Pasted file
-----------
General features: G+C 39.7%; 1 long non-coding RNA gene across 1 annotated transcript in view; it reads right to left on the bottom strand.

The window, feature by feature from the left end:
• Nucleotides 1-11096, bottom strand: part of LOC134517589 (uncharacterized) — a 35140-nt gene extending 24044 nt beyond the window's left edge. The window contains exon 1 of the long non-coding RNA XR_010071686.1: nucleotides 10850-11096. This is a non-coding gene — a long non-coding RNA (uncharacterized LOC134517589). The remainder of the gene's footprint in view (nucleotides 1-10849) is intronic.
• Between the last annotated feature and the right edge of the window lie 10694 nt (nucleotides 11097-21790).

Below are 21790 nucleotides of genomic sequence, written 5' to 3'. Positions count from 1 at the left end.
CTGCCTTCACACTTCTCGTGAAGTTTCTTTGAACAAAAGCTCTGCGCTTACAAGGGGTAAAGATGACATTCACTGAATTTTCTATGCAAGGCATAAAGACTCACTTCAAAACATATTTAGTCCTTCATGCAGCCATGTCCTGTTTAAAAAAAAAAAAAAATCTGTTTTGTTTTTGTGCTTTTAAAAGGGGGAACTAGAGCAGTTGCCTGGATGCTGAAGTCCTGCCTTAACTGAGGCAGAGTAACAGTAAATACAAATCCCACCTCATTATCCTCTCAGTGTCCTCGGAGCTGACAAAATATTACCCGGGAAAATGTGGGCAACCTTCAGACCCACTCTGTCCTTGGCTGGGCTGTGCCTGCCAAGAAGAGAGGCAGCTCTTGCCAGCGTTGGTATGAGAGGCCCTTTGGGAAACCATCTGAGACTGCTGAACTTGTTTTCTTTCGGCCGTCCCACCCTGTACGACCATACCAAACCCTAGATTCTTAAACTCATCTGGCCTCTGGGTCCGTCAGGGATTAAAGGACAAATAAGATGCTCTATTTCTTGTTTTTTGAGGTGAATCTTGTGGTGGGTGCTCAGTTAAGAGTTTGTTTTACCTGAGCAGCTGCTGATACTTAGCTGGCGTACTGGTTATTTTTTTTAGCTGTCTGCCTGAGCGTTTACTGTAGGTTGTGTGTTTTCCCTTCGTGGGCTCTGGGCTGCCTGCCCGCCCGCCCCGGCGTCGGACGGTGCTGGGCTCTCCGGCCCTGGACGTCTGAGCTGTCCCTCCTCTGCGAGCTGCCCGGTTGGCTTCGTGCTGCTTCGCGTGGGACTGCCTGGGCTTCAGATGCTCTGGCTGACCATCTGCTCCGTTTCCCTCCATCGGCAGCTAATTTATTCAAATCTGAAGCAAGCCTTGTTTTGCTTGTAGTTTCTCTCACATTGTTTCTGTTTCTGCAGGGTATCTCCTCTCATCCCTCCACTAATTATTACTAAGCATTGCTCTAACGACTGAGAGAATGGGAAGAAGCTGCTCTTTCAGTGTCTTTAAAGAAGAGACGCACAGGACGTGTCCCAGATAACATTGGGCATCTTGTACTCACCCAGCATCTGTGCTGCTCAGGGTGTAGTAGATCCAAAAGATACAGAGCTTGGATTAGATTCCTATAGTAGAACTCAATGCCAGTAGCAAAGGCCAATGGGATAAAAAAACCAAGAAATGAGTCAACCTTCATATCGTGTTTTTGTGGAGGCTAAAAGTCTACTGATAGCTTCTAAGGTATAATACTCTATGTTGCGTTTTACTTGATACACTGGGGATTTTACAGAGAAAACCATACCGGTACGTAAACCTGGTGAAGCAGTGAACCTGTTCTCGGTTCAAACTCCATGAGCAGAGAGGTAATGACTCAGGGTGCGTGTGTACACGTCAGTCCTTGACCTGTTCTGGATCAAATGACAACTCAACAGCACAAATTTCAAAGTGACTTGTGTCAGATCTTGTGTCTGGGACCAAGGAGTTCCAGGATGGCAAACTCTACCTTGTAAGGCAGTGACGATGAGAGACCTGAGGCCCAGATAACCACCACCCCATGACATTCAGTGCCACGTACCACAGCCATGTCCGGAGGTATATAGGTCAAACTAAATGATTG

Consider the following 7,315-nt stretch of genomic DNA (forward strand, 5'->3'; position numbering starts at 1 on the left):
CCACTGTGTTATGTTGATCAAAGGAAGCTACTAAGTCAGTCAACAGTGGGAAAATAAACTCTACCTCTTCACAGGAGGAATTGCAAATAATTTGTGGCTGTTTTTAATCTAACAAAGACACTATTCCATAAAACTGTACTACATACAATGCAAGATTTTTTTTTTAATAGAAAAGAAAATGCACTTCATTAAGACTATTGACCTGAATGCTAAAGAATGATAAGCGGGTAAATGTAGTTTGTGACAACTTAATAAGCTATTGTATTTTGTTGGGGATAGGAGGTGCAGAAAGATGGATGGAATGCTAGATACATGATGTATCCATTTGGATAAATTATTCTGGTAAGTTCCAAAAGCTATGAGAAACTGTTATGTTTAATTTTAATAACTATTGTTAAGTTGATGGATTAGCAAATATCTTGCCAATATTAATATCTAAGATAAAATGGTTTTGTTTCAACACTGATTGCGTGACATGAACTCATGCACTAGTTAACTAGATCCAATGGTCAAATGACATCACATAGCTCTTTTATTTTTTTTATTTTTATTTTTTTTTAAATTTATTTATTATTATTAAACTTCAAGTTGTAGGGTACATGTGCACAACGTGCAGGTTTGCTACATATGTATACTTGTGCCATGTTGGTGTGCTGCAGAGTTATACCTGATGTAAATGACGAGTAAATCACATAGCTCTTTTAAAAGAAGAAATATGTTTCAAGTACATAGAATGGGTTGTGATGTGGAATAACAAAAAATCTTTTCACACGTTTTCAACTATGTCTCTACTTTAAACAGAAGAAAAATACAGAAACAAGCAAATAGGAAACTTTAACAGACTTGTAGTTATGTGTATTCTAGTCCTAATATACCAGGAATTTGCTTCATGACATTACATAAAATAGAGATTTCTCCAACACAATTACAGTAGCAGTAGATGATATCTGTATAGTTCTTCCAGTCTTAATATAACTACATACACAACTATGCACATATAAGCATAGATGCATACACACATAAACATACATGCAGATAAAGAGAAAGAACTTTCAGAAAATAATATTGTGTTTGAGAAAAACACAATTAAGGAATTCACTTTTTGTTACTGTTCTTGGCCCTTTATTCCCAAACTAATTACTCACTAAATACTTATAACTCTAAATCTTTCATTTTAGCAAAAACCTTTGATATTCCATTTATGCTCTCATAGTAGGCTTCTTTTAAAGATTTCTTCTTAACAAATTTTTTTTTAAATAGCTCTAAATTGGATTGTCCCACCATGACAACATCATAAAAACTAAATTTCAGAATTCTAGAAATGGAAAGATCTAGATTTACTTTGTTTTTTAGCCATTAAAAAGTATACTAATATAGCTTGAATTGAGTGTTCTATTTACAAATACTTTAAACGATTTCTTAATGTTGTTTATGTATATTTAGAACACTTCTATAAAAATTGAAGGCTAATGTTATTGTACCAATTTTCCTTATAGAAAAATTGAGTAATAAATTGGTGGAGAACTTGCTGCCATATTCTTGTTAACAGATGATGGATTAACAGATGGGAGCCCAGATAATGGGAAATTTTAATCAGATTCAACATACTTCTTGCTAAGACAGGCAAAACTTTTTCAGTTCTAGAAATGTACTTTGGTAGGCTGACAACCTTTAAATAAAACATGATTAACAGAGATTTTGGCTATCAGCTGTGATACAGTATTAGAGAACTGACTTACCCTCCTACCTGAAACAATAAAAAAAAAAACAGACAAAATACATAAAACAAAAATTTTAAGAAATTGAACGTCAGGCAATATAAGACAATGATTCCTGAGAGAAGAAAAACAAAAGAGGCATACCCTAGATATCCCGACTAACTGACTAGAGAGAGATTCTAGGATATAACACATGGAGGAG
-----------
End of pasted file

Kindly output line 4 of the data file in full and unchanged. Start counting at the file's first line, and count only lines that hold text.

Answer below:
• Between the last annotated feature and the right edge of the window lie 10694 nt (nucleotides 11097-21790).